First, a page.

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The Toronto Maple Leafs signed forward Zach Hyman to a four-year, $9 million contract on Wednesday.

This represents a $2.25 million cap hit for the 25-year-old forward. Refreshingly, the team disclosed the term and financial details.

Hyman played all 82 games in 2016-17, scoring 10 goals and 28 points. He averaged a solid 16:42 TOI per night this past season.

The term indicates that the Maple Leafs expect more from Hyman.

The Maple Leafs’ work is nearly done for the summer, with Connor Brown standing as the last noteworthy RFA to lock down.

Key players from Penguins, Sabres, Lightning headline salary arbitration list

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The NHLPA released a list of players who are filing for salary arbitration during this off-season on Wednesday.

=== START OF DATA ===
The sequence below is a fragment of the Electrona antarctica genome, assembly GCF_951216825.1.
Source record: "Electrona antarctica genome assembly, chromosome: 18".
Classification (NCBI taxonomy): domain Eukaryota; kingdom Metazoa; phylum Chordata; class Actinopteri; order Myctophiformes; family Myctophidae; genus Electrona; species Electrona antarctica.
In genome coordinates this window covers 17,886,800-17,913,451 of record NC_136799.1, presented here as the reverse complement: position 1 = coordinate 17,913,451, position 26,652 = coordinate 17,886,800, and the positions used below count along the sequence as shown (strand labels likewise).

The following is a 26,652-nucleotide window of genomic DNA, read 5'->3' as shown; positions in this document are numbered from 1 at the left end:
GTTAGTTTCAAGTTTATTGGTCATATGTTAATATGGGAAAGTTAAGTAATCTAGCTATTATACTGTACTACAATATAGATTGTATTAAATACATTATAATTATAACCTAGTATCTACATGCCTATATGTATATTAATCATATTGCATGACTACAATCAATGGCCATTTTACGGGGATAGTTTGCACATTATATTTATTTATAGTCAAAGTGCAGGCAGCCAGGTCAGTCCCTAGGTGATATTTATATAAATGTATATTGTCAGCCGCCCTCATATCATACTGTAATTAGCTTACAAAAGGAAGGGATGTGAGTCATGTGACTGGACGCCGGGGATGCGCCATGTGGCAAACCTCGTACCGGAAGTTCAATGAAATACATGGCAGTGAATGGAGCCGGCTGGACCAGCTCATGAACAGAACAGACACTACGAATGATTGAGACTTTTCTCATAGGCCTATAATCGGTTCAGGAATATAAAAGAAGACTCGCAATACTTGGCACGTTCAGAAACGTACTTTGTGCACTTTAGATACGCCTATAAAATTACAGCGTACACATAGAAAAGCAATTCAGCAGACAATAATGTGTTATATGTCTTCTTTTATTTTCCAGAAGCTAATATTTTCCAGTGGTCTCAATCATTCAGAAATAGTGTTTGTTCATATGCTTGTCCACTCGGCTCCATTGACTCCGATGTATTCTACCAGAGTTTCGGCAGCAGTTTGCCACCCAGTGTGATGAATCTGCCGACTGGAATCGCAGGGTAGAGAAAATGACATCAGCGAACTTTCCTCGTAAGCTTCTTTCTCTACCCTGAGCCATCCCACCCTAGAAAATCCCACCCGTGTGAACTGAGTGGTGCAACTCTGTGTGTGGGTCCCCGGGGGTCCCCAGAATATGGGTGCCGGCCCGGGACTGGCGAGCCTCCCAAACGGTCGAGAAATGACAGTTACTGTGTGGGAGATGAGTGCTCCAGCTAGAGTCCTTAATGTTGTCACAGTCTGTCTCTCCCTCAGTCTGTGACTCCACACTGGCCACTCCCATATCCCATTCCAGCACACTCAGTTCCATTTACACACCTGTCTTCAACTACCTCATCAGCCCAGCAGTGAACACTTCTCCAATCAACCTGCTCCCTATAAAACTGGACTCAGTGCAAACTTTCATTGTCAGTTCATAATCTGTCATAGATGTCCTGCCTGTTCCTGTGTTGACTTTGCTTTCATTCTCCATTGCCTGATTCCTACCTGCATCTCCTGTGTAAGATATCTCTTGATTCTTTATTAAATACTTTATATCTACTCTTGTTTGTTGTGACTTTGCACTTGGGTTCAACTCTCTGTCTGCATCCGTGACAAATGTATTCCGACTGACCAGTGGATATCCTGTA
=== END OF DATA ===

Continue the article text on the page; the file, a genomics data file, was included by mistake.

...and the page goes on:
It’s important to note that arbitration hearings rarely happen, and with good reason, as they can be harsh situations that may lead to hard feelings between a player and his team. Hearings take place July 20-Aug. 2, with a 48-hour window for verdicts to be made.

Also, the deadline for club-elected salary arbitration is set for tomorrow (July 6) at 5 p.m. ET.

Another key note: offer sheets are not an option for players who file for arbitration. Now, onto the list, which began with 30 players and is now down to 28:

TORONTO (July 5, 2017) – Thirty players have elected Salary Arbitration: